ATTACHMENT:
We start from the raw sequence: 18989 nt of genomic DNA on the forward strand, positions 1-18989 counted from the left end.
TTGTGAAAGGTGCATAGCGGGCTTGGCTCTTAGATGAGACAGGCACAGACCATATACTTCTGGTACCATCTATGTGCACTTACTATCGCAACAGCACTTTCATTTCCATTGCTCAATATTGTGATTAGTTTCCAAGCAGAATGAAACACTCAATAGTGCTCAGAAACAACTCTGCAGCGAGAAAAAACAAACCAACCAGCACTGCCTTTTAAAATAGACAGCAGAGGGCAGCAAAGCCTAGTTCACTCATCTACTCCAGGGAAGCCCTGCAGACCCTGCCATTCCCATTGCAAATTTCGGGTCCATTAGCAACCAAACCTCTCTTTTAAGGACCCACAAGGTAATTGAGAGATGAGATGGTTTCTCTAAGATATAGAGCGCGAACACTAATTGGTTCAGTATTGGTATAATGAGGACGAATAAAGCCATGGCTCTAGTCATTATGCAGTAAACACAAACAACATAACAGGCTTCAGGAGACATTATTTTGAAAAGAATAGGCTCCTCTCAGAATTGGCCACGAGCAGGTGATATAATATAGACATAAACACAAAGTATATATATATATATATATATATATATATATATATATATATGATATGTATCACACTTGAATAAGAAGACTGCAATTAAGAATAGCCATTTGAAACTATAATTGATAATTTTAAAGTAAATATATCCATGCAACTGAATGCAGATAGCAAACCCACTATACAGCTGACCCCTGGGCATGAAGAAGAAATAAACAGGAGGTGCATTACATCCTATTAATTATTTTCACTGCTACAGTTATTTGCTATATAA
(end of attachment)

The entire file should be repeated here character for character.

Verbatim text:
We start from the raw sequence: 18989 nt of genomic DNA on the forward strand, positions 1-18989 counted from the left end.
TTGTGAAAGGTGCATAGCGGGCTTGGCTCTTAGATGAGACAGGCACAGACCATATACTTCTGGTACCATCTATGTGCACTTACTATCGCAACAGCACTTTCATTTCCATTGCTCAATATTGTGATTAGTTTCCAAGCAGAATGAAACACTCAATAGTGCTCAGAAACAACTCTGCAGCGAGAAAAAACAAACCAACCAGCACTGCCTTTTAAAATAGACAGCAGAGGGCAGCAAAGCCTAGTTCACTCATCTACTCCAGGGAAGCCCTGCAGACCCTGCCATTCCCATTGCAAATTTCGGGTCCATTAGCAACCAAACCTCTCTTTTAAGGACCCACAAGGTAATTGAGAGATGAGATGGTTTCTCTAAGATATAGAGCGCGAACACTAATTGGTTCAGTATTGGTATAATGAGGACGAATAAAGCCATGGCTCTAGTCATTATGCAGTAAACACAAACAACATAACAGGCTTCAGGAGACATTATTTTGAAAAGAATAGGCTCCTCTCAGAATTGGCCACGAGCAGGTGATATAATATAGACATAAACACAAAGTATATATATATATATATATATATATATATATATATATATATGATATGTATCACACTTGAATAAGAAGACTGCAATTAAGAATAGCCATTTGAAACTATAATTGATAATTTTAAAGTAAATATATCCATGCAACTGAATGCAGATAGCAAACCCACTATACAGCTGACCCCTGGGCATGAAGAAGAAATAAACAGGAGGTGCATTACATCCTATTAATTATTTTCACTGCTACAGTTATTTGCTATATAA